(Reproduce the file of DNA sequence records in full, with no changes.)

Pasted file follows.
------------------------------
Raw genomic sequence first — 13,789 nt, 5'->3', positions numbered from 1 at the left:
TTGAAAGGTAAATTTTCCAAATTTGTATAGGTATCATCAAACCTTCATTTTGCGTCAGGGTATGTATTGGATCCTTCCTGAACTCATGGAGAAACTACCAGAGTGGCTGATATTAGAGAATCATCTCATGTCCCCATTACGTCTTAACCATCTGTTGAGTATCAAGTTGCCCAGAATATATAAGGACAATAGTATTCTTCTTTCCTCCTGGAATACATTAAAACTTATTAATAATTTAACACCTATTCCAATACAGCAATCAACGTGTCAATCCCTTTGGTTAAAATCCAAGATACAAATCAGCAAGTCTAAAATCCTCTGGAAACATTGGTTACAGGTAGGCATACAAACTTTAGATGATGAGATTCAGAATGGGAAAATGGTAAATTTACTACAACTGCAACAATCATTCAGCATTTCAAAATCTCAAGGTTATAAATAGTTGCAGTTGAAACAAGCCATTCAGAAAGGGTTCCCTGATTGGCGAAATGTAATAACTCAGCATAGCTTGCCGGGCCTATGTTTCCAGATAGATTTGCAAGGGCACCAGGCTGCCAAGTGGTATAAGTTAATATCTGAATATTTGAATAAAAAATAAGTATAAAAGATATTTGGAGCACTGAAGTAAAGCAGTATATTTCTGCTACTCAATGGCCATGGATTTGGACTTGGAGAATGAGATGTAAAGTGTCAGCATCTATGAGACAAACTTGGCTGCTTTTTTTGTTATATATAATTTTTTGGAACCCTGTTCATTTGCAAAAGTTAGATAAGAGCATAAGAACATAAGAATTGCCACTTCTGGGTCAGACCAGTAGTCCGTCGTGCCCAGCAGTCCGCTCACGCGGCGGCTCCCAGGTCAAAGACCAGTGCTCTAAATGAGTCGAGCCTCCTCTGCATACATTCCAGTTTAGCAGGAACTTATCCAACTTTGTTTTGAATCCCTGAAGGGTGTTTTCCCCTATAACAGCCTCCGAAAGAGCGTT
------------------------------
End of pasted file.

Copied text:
Raw genomic sequence first — 13,789 nt, 5'->3', positions numbered from 1 at the left:
TTGAAAGGTAAATTTTCCAAATTTGTATAGGTATCATCAAACCTTCATTTTGCGTCAGGGTATGTATTGGATCCTTCCTGAACTCATGGAGAAACTACCAGAGTGGCTGATATTAGAGAATCATCTCATGTCCCCATTACGTCTTAACCATCTGTTGAGTATCAAGTTGCCCAGAATATATAAGGACAATAGTATTCTTCTTTCCTCCTGGAATACATTAAAACTTATTAATAATTTAACACCTATTCCAATACAGCAATCAACGTGTCAATCCCTTTGGTTAAAATCCAAGATACAAATCAGCAAGTCTAAAATCCTCTGGAAACATTGGTTACAGGTAGGCATACAAACTTTAGATGATGAGATTCAGAATGGGAAAATGGTAAATTTACTACAACTGCAACAATCATTCAGCATTTCAAAATCTCAAGGTTATAAATAGTTGCAGTTGAAACAAGCCATTCAGAAAGGGTTCCCTGATTGGCGAAATGTAATAACTCAGCATAGCTTGCCGGGCCTATGTTTCCAGATAGATTTGCAAGGGCACCAGGCTGCCAAGTGGTATAAGTTAATATCTGAATATTTGAATAAAAAATAAGTATAAAAGATATTTGGAGCACTGAAGTAAAGCAGTATATTTCTGCTACTCAATGGCCATGGATTTGGACTTGGAGAATGAGATGTAAAGTGTCAGCATCTATGAGACAAACTTGGCTGCTTTTTTTGTTATATATAATTTTTTGGAACCCTGTTCATTTGCAAAAGTTAGATAAGAGCATAAGAACATAAGAATTGCCACTTCTGGGTCAGACCAGTAGTCCGTCGTGCCCAGCAGTCCGCTCACGCGGCGGCTCCCAGGTCAAAGACCAGTGCTCTAAATGAGTCGAGCCTCCTCTGCATACATTCCAGTTTAGCAGGAACTTATCCAACTTTGTTTTGAATCCCTGAAGGGTGTTTTCCCCTATAACAGCCTCCGAAAGAGCGTT